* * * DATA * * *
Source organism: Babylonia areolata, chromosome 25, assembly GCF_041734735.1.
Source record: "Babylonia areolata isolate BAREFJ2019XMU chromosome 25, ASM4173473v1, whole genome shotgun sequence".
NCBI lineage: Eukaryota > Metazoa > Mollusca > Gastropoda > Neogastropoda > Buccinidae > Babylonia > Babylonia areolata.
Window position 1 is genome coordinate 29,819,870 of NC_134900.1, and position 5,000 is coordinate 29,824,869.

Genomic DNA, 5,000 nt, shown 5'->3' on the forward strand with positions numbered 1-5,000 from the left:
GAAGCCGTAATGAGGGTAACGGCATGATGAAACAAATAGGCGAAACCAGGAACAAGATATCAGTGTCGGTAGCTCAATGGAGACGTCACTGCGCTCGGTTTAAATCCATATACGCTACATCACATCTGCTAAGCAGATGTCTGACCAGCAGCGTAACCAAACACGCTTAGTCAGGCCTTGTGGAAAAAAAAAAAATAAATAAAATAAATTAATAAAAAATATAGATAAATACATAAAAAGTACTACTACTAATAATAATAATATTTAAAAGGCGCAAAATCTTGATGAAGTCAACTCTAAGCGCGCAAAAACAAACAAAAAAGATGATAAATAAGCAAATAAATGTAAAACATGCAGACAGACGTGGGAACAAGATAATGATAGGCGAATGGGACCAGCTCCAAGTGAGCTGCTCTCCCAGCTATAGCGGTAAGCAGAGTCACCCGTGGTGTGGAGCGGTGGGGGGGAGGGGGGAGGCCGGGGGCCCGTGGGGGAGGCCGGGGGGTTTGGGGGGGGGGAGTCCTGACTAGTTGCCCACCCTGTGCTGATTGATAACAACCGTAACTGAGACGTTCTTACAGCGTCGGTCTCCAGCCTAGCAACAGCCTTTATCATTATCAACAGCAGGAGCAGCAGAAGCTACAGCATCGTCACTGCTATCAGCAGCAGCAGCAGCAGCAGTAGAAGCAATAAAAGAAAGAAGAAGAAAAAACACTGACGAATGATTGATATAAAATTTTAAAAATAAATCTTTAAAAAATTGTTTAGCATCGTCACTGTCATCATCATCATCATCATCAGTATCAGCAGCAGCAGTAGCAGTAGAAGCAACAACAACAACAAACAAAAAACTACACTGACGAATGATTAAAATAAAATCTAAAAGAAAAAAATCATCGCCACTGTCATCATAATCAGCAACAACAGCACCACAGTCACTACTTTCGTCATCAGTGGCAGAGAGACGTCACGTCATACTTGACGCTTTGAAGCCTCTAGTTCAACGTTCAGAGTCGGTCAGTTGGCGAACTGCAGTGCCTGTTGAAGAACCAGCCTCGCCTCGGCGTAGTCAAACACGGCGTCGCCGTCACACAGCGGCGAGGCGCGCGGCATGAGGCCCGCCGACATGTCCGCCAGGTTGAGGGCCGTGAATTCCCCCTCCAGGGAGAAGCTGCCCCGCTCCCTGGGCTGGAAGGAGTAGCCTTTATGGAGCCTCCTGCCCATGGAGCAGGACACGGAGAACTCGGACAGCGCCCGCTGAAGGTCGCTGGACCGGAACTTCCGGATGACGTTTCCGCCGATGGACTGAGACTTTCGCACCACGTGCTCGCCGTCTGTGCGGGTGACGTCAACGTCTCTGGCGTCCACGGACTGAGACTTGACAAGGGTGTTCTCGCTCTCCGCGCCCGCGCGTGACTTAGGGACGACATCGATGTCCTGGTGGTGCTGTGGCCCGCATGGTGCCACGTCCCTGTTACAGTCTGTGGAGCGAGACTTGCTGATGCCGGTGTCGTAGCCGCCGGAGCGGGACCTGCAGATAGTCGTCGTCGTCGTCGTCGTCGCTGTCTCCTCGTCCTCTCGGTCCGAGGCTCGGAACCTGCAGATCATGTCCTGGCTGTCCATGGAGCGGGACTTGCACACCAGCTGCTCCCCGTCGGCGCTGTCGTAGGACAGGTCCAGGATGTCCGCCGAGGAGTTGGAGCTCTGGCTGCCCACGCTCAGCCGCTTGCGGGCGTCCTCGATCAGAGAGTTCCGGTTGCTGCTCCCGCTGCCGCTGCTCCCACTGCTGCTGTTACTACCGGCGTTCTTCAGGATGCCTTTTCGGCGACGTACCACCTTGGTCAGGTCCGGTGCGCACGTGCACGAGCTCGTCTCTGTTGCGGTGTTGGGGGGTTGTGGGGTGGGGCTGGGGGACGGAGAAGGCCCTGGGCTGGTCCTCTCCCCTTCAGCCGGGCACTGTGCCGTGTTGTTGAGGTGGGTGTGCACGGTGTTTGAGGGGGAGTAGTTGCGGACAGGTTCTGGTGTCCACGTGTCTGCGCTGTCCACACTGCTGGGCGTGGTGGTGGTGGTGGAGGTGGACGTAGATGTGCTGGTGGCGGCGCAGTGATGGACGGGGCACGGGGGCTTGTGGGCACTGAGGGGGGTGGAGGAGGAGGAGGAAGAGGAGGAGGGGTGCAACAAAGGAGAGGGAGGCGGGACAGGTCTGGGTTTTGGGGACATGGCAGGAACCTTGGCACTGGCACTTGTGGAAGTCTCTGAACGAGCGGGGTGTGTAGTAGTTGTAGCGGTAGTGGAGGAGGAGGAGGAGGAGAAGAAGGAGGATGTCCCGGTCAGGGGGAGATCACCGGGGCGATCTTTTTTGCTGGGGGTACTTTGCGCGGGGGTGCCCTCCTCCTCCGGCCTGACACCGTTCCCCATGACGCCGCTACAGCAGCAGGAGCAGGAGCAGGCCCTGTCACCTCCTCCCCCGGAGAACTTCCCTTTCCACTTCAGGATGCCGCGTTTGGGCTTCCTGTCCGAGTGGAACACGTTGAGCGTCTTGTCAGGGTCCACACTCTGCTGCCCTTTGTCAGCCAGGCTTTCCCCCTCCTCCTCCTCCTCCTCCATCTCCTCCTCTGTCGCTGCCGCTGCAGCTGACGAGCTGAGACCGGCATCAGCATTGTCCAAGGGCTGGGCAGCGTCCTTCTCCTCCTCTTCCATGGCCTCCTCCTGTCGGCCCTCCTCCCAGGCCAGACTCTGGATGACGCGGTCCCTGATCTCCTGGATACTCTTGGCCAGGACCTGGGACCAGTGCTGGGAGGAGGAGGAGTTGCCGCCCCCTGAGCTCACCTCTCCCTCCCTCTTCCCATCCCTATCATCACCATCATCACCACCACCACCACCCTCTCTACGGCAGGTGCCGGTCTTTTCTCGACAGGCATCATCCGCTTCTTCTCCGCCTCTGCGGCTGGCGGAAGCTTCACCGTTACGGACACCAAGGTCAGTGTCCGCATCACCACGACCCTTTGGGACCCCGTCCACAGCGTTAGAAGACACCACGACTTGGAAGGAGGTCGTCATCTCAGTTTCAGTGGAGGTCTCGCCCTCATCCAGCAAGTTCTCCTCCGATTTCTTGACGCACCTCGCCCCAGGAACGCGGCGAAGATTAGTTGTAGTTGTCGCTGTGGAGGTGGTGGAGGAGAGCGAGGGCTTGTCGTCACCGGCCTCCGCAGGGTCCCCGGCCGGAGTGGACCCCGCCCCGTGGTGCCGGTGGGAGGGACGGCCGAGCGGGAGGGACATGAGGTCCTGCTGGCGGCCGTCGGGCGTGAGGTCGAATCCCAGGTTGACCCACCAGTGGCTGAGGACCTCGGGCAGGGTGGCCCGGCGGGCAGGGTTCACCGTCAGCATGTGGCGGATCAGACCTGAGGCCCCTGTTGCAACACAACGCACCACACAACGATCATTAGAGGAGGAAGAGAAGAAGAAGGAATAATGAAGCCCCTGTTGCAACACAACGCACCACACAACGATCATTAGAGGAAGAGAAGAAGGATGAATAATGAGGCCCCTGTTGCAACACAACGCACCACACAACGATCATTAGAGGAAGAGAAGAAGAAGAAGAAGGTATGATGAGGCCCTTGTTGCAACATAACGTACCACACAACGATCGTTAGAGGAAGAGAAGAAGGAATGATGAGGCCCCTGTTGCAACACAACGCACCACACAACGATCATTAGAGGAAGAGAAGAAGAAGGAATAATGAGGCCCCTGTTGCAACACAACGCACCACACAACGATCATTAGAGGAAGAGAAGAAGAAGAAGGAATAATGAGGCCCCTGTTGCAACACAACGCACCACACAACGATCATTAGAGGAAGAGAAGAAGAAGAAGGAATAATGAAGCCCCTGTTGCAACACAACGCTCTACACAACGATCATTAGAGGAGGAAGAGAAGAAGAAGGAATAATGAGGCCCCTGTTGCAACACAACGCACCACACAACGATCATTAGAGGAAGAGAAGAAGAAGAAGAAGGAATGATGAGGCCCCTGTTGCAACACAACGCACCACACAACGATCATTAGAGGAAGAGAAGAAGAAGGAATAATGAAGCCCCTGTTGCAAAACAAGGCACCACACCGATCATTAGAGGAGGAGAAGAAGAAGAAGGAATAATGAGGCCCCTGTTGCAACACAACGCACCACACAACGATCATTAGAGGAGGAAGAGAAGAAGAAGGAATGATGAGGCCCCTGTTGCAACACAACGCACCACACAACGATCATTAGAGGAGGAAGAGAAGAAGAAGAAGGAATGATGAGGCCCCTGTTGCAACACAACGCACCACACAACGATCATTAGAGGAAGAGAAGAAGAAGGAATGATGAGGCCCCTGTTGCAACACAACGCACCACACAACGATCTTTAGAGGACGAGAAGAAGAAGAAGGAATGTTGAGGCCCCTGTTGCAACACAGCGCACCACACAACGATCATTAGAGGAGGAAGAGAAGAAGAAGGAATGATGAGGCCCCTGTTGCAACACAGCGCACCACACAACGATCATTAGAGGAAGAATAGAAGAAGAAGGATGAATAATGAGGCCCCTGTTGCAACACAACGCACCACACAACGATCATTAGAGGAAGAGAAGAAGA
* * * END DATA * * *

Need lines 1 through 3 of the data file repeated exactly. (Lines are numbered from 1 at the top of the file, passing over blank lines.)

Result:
Source organism: Babylonia areolata, chromosome 25, assembly GCF_041734735.1.
Source record: "Babylonia areolata isolate BAREFJ2019XMU chromosome 25, ASM4173473v1, whole genome shotgun sequence".
NCBI lineage: Eukaryota > Metazoa > Mollusca > Gastropoda > Neogastropoda > Buccinidae > Babylonia > Babylonia areolata.